Either or both rolls may be temperature controlled'to provide the proper conditions for molding a surface upon the impregnated structure. For example, cold rolls may be used when a glue, which has been used to impregnate the belt has gelled and become almost dry, while hot rolls should be used to treat a synthetic resin impregnated belt after the resin has dried throughly aangeeft 7 Y and has. been advanced partially l,tovvardt its final stag'eofcure.r i v -v -y' A'further modification of the presentinvention provides for Ythe production of endless belts, `of great tensile strengthv and resistance to crosswise tearing, for use under very severe forms of abrad- FigureV l. The inclusion of the reinforcing strands' may be continuous from `.the Astart to the nish of the beltl constructing operation, or it may be delayed at the start of the operationand interrupted prior tothe completion of the article in order 3toV locate the reinforcing elements WithinY the structure. A Wave form 'type of reinforcement is produced by oscillating the framework which carries the spools or reels of stranded material.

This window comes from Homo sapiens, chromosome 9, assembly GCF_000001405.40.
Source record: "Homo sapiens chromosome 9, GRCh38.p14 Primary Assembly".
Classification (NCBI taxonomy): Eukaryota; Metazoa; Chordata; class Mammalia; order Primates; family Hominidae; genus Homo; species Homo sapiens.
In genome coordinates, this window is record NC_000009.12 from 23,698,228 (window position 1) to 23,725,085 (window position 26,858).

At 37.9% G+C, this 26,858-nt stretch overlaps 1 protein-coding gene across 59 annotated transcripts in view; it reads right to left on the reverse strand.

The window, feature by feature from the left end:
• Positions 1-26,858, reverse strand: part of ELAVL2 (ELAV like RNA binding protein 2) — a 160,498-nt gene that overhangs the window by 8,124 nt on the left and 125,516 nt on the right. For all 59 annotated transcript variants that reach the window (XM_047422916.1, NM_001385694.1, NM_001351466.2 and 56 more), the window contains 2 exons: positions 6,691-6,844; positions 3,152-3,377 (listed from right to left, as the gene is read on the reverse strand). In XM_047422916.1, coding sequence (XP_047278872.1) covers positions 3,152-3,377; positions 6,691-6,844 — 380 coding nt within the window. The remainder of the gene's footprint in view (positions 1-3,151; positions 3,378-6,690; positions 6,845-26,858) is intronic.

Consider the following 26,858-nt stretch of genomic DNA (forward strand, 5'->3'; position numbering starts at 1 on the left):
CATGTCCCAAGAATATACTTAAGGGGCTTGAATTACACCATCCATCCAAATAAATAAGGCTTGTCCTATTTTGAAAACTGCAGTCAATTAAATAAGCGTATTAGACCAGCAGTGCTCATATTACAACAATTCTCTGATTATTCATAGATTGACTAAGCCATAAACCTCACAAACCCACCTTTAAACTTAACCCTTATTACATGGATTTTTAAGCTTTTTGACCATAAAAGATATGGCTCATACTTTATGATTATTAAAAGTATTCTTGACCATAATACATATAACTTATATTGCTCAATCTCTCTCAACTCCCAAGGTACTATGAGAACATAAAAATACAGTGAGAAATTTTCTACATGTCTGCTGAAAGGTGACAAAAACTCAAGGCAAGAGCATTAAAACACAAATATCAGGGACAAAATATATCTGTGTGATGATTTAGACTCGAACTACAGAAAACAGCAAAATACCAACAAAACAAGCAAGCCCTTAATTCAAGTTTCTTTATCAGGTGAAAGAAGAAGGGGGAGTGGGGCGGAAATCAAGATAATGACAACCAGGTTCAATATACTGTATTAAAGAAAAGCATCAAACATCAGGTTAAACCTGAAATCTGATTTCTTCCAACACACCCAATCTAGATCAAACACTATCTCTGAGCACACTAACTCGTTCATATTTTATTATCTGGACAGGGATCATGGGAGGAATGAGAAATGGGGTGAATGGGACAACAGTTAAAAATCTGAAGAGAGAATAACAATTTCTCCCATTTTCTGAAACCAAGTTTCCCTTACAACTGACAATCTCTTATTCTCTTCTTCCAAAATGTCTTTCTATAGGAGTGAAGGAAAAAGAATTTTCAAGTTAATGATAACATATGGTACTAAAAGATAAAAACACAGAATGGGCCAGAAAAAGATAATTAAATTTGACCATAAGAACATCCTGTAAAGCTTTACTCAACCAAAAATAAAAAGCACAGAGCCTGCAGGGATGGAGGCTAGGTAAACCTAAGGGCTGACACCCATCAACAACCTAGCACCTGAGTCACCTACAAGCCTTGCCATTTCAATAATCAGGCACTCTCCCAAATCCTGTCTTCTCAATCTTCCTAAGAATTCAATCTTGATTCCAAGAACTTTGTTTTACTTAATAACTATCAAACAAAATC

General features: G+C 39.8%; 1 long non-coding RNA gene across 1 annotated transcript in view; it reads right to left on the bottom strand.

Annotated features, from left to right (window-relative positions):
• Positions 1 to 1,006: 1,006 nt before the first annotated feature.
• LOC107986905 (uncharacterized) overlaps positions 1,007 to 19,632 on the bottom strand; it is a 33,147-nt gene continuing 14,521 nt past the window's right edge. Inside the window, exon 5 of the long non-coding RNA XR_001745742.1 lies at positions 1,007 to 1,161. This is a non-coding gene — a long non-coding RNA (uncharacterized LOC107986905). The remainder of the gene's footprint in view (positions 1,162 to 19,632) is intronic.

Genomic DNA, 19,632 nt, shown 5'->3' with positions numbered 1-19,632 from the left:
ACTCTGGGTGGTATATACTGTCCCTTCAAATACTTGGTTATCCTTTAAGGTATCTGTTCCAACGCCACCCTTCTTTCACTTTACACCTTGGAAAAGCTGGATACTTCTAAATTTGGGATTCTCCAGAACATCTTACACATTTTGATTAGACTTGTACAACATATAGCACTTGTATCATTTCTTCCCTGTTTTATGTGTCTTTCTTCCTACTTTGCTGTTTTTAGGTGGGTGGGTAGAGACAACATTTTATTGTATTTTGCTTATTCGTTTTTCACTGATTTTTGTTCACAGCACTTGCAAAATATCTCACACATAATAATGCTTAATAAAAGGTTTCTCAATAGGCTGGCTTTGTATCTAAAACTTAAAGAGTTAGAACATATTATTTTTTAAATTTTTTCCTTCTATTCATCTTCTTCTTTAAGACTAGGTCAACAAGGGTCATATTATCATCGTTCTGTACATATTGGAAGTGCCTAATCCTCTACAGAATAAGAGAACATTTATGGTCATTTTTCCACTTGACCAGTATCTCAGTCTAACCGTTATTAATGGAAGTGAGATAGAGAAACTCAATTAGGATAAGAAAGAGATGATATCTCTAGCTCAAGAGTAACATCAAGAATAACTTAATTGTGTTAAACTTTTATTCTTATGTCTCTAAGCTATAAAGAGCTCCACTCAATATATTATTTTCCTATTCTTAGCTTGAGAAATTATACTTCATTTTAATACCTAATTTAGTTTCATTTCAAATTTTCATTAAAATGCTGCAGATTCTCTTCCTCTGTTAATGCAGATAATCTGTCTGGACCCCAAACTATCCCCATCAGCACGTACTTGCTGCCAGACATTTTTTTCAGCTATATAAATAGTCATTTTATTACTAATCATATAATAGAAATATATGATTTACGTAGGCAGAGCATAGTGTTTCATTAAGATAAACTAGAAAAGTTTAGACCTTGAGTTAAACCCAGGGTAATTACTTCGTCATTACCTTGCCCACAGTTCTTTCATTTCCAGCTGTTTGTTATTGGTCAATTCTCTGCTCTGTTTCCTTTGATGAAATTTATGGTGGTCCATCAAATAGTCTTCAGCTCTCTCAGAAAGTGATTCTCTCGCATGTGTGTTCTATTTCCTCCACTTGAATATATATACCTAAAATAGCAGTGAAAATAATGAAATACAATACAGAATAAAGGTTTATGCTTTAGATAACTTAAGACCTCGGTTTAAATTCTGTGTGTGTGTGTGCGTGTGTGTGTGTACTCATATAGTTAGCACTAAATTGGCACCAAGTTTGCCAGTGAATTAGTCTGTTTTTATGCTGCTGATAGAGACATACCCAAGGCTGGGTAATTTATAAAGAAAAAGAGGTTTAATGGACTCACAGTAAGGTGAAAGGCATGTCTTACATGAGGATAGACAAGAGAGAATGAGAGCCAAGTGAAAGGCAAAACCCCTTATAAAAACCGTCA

As has been pointed out earlier herein, one of the particularly important features of the present invention isthe provision of an endless belt structure Ywhich isv continuous and free from joints oi?v any kind. Another` important characteristicv of the present invention is Vthe provision of endless belt structures in which various desired properties may be imparted to specific portions of the belt without resort to individualr layers or laminations. andin which such characteristics may b uniformly set up Within the belt. i